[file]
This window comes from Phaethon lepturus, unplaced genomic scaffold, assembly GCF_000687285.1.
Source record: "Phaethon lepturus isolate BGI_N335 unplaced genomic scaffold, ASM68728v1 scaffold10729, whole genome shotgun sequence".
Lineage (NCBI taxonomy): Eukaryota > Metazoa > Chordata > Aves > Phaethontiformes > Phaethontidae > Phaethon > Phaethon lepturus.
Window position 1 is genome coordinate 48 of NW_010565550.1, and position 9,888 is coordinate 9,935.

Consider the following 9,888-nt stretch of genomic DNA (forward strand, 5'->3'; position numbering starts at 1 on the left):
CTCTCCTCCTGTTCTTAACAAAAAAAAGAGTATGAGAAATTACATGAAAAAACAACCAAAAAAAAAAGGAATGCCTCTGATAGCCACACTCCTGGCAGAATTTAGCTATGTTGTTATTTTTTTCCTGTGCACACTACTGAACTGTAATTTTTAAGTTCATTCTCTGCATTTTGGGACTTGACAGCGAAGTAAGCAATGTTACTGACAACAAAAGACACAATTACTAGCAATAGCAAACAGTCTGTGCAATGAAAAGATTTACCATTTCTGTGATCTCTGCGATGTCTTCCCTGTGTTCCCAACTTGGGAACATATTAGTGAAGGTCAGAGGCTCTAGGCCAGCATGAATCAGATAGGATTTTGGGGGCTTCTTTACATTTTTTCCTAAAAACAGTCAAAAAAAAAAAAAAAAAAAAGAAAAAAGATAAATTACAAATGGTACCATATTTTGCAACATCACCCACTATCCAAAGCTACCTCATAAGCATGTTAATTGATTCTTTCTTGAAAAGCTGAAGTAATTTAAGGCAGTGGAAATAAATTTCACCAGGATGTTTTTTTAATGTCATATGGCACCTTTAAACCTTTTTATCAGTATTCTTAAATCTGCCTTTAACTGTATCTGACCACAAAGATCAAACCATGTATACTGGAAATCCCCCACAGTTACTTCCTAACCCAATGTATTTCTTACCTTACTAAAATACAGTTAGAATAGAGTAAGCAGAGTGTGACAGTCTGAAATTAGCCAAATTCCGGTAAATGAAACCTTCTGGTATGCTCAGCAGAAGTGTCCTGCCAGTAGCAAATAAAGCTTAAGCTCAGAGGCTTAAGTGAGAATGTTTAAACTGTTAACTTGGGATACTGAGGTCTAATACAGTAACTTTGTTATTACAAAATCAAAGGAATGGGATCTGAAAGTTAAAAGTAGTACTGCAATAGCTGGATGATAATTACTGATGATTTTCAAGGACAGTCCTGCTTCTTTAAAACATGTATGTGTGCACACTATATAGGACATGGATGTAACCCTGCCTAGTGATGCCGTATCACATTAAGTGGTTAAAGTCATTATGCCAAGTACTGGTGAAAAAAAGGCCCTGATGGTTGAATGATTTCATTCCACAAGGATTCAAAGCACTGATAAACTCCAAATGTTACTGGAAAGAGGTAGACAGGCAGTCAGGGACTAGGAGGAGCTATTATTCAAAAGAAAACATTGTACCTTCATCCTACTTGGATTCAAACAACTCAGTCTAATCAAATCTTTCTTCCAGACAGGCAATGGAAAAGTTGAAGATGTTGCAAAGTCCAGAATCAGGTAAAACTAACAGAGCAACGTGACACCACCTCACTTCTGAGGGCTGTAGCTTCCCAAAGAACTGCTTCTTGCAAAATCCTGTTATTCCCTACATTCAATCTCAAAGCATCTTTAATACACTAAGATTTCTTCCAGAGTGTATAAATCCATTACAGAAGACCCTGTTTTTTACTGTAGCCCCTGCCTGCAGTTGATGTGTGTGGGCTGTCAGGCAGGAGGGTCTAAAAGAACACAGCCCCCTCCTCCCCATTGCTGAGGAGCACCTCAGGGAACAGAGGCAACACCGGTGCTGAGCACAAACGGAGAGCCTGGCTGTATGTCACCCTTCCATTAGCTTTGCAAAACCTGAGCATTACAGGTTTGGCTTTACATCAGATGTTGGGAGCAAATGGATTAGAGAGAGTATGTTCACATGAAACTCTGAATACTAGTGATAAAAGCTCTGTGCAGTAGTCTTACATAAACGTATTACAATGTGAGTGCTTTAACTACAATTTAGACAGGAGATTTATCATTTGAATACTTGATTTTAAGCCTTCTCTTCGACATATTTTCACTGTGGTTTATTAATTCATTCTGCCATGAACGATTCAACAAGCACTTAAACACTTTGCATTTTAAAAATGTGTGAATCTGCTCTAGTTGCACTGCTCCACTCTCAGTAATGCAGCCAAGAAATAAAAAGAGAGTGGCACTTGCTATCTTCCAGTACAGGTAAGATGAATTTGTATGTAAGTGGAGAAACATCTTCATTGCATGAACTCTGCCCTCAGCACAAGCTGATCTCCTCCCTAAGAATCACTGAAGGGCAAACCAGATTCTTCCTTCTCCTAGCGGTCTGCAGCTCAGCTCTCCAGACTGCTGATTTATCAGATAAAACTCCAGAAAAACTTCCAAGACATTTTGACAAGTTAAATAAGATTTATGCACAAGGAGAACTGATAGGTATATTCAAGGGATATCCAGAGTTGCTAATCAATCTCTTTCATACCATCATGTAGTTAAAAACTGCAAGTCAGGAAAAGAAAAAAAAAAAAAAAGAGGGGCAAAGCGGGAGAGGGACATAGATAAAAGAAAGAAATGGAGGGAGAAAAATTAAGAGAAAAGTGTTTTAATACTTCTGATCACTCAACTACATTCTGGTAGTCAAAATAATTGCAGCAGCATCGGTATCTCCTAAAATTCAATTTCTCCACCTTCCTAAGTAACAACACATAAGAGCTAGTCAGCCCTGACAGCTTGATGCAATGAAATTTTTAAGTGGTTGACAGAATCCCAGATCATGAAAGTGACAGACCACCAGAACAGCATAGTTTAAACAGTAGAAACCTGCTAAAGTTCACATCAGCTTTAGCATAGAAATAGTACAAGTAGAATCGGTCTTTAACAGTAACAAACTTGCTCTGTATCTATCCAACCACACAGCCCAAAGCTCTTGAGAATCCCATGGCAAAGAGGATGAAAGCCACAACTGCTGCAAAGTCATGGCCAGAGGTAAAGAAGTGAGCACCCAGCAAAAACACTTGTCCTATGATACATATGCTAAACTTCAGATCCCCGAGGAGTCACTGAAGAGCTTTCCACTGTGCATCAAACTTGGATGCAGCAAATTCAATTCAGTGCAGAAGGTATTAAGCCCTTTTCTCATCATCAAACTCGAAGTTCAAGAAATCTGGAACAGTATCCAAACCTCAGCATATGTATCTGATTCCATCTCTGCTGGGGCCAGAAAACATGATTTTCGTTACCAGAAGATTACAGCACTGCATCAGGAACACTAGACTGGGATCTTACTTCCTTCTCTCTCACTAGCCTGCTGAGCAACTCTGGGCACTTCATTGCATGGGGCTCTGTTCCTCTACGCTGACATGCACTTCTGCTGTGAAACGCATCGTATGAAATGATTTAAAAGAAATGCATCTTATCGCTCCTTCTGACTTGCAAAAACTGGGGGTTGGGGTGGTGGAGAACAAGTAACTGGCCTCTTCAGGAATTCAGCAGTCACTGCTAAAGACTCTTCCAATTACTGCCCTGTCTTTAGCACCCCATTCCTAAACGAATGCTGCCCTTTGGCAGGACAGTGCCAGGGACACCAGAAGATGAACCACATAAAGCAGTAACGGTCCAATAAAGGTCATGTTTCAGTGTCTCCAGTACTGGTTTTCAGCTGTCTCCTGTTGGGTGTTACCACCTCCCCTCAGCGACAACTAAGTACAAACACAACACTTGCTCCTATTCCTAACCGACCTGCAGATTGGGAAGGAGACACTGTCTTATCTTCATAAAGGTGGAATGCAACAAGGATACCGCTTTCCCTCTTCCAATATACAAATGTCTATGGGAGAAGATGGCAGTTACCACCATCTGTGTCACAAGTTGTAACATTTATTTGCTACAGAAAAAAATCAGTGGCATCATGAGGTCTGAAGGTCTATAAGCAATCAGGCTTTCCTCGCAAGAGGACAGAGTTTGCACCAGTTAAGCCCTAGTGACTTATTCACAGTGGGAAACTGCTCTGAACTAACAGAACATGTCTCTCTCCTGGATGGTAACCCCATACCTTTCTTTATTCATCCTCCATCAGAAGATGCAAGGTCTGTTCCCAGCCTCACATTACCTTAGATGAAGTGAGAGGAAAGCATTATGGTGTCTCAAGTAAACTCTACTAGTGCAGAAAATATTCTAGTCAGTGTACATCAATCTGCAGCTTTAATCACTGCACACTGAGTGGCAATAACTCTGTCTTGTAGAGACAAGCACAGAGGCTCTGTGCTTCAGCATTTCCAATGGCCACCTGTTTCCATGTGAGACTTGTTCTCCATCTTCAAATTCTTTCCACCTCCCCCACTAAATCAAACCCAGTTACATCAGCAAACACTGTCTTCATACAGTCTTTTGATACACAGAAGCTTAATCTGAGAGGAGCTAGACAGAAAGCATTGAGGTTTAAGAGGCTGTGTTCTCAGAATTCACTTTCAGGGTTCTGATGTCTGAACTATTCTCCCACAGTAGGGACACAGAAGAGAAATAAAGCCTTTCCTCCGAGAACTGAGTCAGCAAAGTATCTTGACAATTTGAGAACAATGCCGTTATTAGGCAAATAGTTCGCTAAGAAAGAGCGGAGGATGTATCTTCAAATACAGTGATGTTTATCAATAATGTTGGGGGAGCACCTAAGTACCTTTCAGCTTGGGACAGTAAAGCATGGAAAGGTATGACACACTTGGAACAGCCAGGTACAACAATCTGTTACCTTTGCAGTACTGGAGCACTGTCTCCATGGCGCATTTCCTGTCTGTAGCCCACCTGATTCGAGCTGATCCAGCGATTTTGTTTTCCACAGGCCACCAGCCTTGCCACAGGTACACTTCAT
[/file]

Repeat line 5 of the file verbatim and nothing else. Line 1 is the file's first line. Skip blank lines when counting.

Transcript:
Consider the following 9,888-nt stretch of genomic DNA (forward strand, 5'->3'; position numbering starts at 1 on the left):